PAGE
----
Working With Ref Returns And Ref Local In C# 7.0

I am here to continue the series related to C# 7.0 features. Today we will be going through feature called Ref Returns and Ref Local and will demonstrate its uses in an easy manner.

This article assumes that you have a basic understanding of ref parameter and you want to know the changes introduced in C# 7.0, however, if you are not clear of how ref works, you may follow the article given below for the same.

ref (C# Reference)

Ref Returns

So far ref was only used to be passed as a parameter in a method however there was no provision to return it and use it later. In C# 7.0, this constraint has been waived off and now you can return references as well.

This change is really adding flexibility to handle the scenarios when we want references to return in order to make in-lined replacement.

Ref Local

Ref local is a new variable type introduced in C# 7.0 to store the references. It is mostly used in conjunction with Ref returns to store the reference in a local variable.

Working with Ref Returns and Ref Local

Let’s look at the code to understand how actually Ref Returns and Ref Local works. 

  1. class Program  
  2.     {  
  3.         static void Main(string[] args)  
  4.         {  
  5.             Console.Title = "RefLocalnReturn Demo";  
  6.             //ref returns and ref local - Before C#7, ref was only used as input params  
  7.             char[] chararray = { 's''a''t''n''a' };  
  8.             Console.WriteLine($"Before ref replacement: {new string(chararray)}");  
  9.             ref char charref = ref RefLocalnReturn.FindCharReference('s', chararray); //charref is a ref local  
  10.             charref = 'p'// replaces s with p in the array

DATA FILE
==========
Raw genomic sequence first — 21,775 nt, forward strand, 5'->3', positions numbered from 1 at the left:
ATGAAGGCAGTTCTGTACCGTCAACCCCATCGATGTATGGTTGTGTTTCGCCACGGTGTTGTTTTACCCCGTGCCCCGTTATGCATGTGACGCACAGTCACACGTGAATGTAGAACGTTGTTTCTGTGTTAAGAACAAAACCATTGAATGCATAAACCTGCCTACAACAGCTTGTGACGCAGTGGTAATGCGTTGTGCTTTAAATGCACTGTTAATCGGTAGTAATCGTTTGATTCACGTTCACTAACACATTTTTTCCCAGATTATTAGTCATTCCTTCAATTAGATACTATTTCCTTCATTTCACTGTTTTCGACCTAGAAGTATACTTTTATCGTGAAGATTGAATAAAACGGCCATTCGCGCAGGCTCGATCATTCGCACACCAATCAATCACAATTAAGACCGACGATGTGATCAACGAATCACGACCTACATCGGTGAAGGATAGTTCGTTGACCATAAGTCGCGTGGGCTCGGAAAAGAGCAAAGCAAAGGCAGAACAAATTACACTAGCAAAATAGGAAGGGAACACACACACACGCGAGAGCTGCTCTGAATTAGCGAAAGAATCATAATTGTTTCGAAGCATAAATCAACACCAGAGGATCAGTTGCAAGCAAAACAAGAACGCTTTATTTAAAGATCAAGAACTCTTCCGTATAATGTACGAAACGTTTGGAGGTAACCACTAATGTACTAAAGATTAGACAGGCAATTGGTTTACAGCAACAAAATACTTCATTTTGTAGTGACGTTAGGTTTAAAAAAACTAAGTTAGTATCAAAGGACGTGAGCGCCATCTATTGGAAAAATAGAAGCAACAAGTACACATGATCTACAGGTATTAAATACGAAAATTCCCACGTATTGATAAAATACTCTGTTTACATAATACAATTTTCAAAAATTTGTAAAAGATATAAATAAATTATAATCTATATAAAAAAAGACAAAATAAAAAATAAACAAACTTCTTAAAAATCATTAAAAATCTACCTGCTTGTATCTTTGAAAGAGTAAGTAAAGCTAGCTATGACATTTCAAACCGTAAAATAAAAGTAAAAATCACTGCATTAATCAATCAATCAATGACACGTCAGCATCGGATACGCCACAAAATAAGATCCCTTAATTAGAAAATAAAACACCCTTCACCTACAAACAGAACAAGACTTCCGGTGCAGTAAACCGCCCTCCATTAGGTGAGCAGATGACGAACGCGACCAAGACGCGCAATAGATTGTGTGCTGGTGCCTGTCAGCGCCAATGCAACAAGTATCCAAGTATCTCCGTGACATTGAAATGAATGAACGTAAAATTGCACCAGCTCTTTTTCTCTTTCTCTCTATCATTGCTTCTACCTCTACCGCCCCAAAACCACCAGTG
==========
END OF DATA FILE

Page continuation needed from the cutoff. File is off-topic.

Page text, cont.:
11.             Console.WriteLine($"After ref replacement: {new string(chararray)}");  
  12.         }  
  13.     }  
  14.   
  15.   
  16. class RefLocalnReturn  
  17.     {  
  18.         public static ref char FindCharReference(char value, char[] charArray)  
  19.         {  
  20.             for (int i = 0; i < charArray.Length; i++)  
  21.             {  
  22.                 if (charArray[i] == value)  
  23.                 {  
  24.                     return ref charArray[i]; // return the storage location, not the value  
  25.                 }  
  26.             }  
  27.   
  28.             throw new IndexOutOfRangeException(value + "not found");  
  29.         }  
  30.     }   

Output

C#

Now, let’s examine the code closely.

You can see below that ref has been put before the chat type to indicate that it’s going to return the reference of the variable.

  1. public static ref char FindCharReference(char value, char[] charArray)  

Also at the receiving end, we have a ref local variable called charref to hold the reference.

  1. ref char charref = ref RefLocalnReturn.FindCharReference('s', chararray);  

Interesting point on Ref Returns method

Can you think of any method that can be put on the left side of an assignment operator?

Well, you read it right and answer is yes. Ref returns method can be put on the left side to the assignment to avoid the uses of ref local variable.

Let’s look at the code and the output.

  1. //Ref return methods can also be put at left side of assignment.  
  2. RefLocalnReturn.FindCharReference('s', chararray) = 'p';  
  3. Console.WriteLine($"After ref replacement: {new string(chararray)}");  

The code given above is equal to the below (used with ref local)

  1. ref char charref = ref RefLocalnReturn.FindCharReference('s', chararray); //charref is a ref local  
  2. charref = 'p'// replaces s with p in the array  
  3. Console.WriteLine($"After ref replacement: {new string(chararray)}");  

The output remains the same in both the cases.

Restrictions on Ref Returns and Ref Local

Although it’s really nice to work with Ref Returns and Ref Local, however to address the code safely, a few restrictions have been put on them, as shown below.

  • You can’t return reference of anything and everything but to those fields in your objects, which are safe to return.
  • Ref locals can’t be muted or changed to a point to another memory location as they are initialized to a certain memory location.

Conclusion

We have started this article with defining Ref returns and Ref local and then we have seen how these features can be used. We have also gone through the interesting feature of Ref returns, which can be put to left to an assignment operator. In the end, we have gone through some of the restrictions in using them.

You can also download the attached demo project (RefLocalnReturns.zip) to go through the full source code referred in the article.

Hope, you have liked the article. Look forward for your comments/suggestions.

In case, you also want to go through the previous parts of the series, the links are given below.